Mr. Berliner has also written extensively on mortgages, MBS, and the capital markets. He is the co-author, with Frank Fabozzi and Anand Bhattacharya, of Mortgage-Backed Securities: Products, Structuring, and Analytical Techniques, which was named one of the top ten finance texts in 2007 by RiskBooks. He wrote and edited chapters for The Handbook of Mortgage-Backed Securities, The Handbook of Fixed-Income Securities, Securities Finance, and The Encyclopedia of Financial Models. In addition, Mr. Berliner co-authored papers published in The Journal of Structured Finance and American Securitization. He also wrote the monthly “In My View” column for Asset Securitization Report from 2008-2012.

10-Year Treasury Yield Curve

Compare this chart with the mortgage rates chart to see how the 10-year treasury and mortgage rates are correlated. Read more below to learn how mortgage rates are tied to the 10 year treasury yield. View raw data on U.S. Department of the Treasury website.


Mortgage Rates Today

The current MBS daily rates are shown below in this chart for 5/1 Yr ARM, Jumbo 30 Yr, FHA 30 Yr, 15 Yr Fixed, 30 Yr Fixed. Sign up for our MBS Market Commentary to receive daily mortgage news in your inbox.

About the Author

Robbie Chrisman, Head of Content, MCT

Robbie started his mortgage industry career with internships during high school and college at Peoples National Bank in Colorado, and RPM & Bay Equity in the San Francisco Bay Area. After graduating from The University of Texas at Austin with a degree in Finance in 2014, he went to work at SoFi, where he rose to Director, Capital Markets assisting in the creation of SoFi’s residential mortgage division before leaving to work for TMS in Austin, Texas. From there, he went to work for FinTech startup Riivos in San Francisco and now is the Head of Content at Mortgage Capital Trading (MCT) in San Diego.

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Previous Weekly Market Reviews by Mortgage Capital Trading (MCT)

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MBS Weekly Market Commentary Week Ending 3/31/23

The market reaction went a little “too far, too fast” in regard to the Fed policy pivot. We witnessed the coupon stack (i.e., the price spread between TBA coupons) decompress in more than a trivial manner in a short period. However, the primary mortgage market has been largely reluctant to follow the Treasury rally, and mortgage rates have ultimately not dropped by the same amount as Treasury yields.

MBS Weekly Market Commentary Week Ending 3/24/23

The FOMC raised its benchmark rate by 25 basis points to a new range of 4.75%-5.00% on Wednesday, a middle ground policy move made in the hope of tampering inflation without further harming the banking system. The raise marks the 9th consecutive rate hike since the Fed began hiking in May of last year and brings the target fed funds rate range to the highest level since September 2007. While the central bank’s monetary policy has been aimed at correcting inflation, it has also revealed hidden weaknesses (e.g., entities whose balance sheets relied on low interest rates).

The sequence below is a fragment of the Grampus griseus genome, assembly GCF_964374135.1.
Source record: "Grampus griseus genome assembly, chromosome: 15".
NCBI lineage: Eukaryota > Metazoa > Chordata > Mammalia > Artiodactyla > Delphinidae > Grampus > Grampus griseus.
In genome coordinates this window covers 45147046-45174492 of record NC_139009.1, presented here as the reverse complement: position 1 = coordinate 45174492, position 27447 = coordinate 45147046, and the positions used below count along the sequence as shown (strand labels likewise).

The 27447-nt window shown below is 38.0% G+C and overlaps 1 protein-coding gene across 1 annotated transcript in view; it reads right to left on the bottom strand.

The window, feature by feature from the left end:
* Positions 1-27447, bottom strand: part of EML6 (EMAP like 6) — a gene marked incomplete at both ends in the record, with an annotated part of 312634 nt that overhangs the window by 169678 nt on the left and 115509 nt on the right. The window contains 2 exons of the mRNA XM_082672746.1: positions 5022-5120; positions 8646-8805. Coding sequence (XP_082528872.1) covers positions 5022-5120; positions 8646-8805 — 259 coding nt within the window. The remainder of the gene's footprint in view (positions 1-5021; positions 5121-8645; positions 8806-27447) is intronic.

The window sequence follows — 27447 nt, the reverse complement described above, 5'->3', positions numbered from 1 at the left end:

MBS Weekly Market Commentary Week Ending 3/17/23

Next week will reveal the Fed’s resolve on continuing to beat the drum on their aggressive inflation fight. The word until now has been that the central bank will keep hiking interest rates until inflation is under control.

MBS Weekly Market Commentary Week Ending 3/10/23

Events this week likely will lead to a higher peak interest rate than investors had been expecting just weeks ago. Central bankers appear worried about a cycle in which workers seek higher pay to offset inflation’s bite, and in turn trigger more price increases. In fact, inflation remains high because people have jobs and earn enough income to cover stubbornly expensive housing costs. Robust hiring is good for the economy and workers, but elevated pay growth puts added pressure on the Fed to bring down earnings. 

MBS Weekly Market Commentary Week Ending 2/10/23

The week after the jobs report is generally pretty data-light, and this week was no exception. With a dearth of data, market movement hinged on “Fed speak” and consumer sentiment. We saw some volatility return to bond markets as investors built in expectations for a more hawkish Fed. As a reminder, the Fed raised its benchmark rate last week to a range of 4.5% to 4.75%. Let’s run through what we’ve learned in the wake of that decision and a robust U.S. payrolls report that took some wind out of investors’ sails that had hopes for rate cuts by summer.

MBS Weekly Market Commentary Week Ending 2/3/23

As strong as economists may have thought the job market was, it’s even stronger. In addition to headline non-farm payrolls in January (517,000) beating estimates by around 300,000, employment numbers were revised higher for the past two months. Yes, a tight labor market is anathema to any sort of quick stop to the Federal Reserve’s rate hiking cycle, but the growth rate in average hourly earnings is declining, which will be welcome news to Fed Chair Powell and his colleagues. There exists a raging debate among economists over whether we’ll need a sharp rise in unemployment to keep inflation low.